Saturday, September 6, 2008

Getting to Know Darian Lockett Part II





Here is part II of my interview with Darian Lockett, Assistant Professor of New Testament at Biola University.






1. What further work would you like to see explored in both James and Jude?



I can think of several areas I would like to continue exploring in both of these letters, but something that I am immediately interested in is how James and Jude, in my mind serving as the ‘introduction’ and ‘conclusion’ of the Catholic Epistles, function with in the CE corpus and, further, how that CE corpus functions within the larger NT canon. The thematic and theological coherence within the CE has been a neglected question within the atmosphere of historical-critical concerns, yet it seems the time is at hand when such a line of inquiry may find room at the table.

There has been some very interesting work by Rob Wall and David Nienhuis on this very question, but many of their conclusions I have a hard time accepting (namely, that James was a mid-second century forgery intentionally crafted to introduce the CE and balance a misunderstanding of Paul). Where the ‘canonical approach’ (I am thinking of Childs here) has been applied corpora, very little has been done in the CE. I hope to work on something in this area in the near future.

2. What are some of your current/future research/writing projects?

Beyond the long-term project noted above, I am hoping to write a university-level introduction to the CE and a colleague of mine and I are working on a book (tentatively entitled, Types of Biblical Theology) which surveys the various ways recent scholarship uses biblical theology—either relying more on history or theology as a starting point.

3. Shifting gears a bit, tell us about some of your ministerial experiences.

As I already mentioned, my wife and I served for a short time doing mission work in Mexico and Eastern Europe. Furthermore, throughout the years of academic preparation I am grateful that I was given several opportunities to serve local congregations by filling the pulpit on a regular basis. This was especially important for me while I was studying in St. Andrews.

While inhaling the rarified air of the ivory tower I had the privilege of serving two Scottish Baptist churches located in two small fishing villages in the East Neuk of Fife (you will have to look carefully at a map of Scotland to find this region!). Once a month for almost three years I preached morning and evening services and fellowshipped with some of the most gracious of God’s people. I must say, these times marked me so that now I find myself continually challenged to think about how what I do in the university not only affects the church, but is actually for the church. While composing rigorous arguments designed for the scholarly community in my dissertation, I was communicating the Gospel of Jesus Christ, which needs no crafty argument but is supplied by the power of God, to common people of God in those fishing villages.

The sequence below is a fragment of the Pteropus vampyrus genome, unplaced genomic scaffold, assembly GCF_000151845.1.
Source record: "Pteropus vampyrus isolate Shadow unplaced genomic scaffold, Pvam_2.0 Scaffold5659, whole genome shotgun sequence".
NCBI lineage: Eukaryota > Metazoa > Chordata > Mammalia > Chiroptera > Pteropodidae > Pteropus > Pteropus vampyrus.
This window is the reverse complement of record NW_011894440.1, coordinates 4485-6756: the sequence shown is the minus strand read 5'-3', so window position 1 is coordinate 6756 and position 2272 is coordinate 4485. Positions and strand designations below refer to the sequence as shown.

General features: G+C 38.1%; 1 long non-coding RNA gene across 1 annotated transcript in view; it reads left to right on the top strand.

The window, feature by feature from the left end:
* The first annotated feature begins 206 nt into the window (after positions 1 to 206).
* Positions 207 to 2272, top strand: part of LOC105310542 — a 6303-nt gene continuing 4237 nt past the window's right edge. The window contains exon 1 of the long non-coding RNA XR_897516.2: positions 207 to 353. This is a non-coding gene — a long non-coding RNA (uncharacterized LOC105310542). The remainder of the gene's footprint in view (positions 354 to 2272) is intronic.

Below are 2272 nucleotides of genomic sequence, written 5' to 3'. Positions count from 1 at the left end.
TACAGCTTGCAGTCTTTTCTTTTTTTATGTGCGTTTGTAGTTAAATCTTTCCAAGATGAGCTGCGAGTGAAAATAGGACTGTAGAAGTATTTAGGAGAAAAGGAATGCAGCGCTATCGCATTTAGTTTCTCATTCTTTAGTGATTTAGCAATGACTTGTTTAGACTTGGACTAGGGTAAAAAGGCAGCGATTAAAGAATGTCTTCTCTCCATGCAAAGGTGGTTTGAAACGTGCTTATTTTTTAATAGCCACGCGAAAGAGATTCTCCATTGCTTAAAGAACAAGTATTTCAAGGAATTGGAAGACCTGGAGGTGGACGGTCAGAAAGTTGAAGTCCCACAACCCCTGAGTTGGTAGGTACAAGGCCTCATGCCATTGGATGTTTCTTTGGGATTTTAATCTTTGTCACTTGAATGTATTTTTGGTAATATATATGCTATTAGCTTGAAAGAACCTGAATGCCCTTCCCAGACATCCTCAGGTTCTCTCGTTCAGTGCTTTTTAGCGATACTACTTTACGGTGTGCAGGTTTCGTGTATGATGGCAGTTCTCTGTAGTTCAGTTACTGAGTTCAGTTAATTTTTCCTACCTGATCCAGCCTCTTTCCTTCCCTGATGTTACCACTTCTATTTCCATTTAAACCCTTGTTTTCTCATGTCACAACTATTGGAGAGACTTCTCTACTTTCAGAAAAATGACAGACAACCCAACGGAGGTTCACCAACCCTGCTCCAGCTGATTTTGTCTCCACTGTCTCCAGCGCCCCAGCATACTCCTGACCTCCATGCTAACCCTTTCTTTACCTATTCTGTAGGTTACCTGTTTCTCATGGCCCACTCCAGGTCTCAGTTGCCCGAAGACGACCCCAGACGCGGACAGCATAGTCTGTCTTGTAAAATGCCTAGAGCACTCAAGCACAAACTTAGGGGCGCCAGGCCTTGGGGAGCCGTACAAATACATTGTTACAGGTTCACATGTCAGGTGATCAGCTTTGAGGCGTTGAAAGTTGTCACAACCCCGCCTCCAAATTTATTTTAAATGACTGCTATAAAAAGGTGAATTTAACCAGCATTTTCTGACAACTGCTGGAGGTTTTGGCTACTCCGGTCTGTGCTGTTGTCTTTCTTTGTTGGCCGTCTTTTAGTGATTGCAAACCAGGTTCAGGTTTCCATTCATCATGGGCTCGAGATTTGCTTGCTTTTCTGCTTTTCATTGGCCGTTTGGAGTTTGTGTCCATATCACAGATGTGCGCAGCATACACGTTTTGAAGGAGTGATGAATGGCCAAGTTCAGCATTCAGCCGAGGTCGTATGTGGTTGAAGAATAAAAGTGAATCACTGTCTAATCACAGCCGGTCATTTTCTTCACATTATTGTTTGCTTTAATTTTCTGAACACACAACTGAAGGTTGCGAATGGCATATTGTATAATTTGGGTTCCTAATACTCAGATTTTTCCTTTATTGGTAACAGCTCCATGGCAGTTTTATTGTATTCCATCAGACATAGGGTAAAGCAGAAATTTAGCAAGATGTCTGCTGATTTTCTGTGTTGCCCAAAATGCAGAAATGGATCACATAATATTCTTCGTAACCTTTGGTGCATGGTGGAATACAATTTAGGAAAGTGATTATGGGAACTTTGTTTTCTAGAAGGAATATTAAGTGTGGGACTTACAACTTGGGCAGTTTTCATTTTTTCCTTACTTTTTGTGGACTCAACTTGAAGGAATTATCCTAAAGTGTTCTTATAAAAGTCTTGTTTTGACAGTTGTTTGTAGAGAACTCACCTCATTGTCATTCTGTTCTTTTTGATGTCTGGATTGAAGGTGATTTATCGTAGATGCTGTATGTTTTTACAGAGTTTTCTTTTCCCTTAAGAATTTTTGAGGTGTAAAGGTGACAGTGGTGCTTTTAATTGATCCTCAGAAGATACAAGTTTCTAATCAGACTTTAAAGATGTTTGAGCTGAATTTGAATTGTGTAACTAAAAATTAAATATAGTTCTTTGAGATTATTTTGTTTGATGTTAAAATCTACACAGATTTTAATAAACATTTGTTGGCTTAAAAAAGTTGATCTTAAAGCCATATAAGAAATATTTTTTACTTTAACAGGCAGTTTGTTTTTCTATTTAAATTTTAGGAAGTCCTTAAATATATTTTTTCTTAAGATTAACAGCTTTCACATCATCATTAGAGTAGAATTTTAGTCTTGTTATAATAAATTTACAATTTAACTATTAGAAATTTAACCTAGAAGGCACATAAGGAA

As we moved on to New Jersey and eventually to Southern California I am grateful that this experience was repeated again and again as I have been able to preach/teach in and for the church as the Father gives opportunity.

4. Having two feet firmly planted in both world’s (i.e. the academy and the church), explain your concern to bridge the chasm between the two institutions. More particularly, how can one inform and encourage the other?

Building on what I have said above, I cannot understand my calling as a university professor apart from my calling as a minister/teacher of Scripture for the church. The “chasm” between university and church begins with the unraveling of the very notion of a uni-versity. My understanding of a university is that all of the areas human learning can (and must) be linked together in a coherent picture of what reality really looks like. In this conception of human learning subjects like English and Engineering, Music and Mathematics, Business and Biology are all related to each other. And their relation is as the spokes of a wagon wheel are related to the center hub—English, Engineering, Music, Mathematics, Business, and Biology are all spokes of human knowledge related to their center-point of Christ Jesus, the creator of all. The uni- in the university is Christ—for “from him and through him and to him are all things” (Rom 11:36)…” "for by him all things were created … all things have been through him and for him. He is before all things and in him all things hold together” (Col 1:16-17). There is a rich tradition of mutual stimulation and nurture between the church and the university, a tradition which must be recovered.

5. Finally, what advice would you have for anyone considering doing a PhD in New Testament studies?

For either undergraduates or M.Div. students thinking about advanced study I would press them to see if working toward a Ph.D. is actually what they sense the Lord calling them to or not. I think too often students see the life of an academic (or what they think is the life of an academic) and romanticize the role. There were many dark nights in Scotland that only a sense of the Father’s call sustained me through the hard work and sacrifice such a season demanded of me. With a church in need of skilled leaders and teachers I would hope that some with a desire for rigorous study would catch the vision to serve the kingdom as scholar-pastors.
Darian, thanks for your thoughts and your time!

1 comment:

Celucien L. Joseph said...

Good Job Matthew

His response, in particular, to the last question about pursuing PhD is very wise.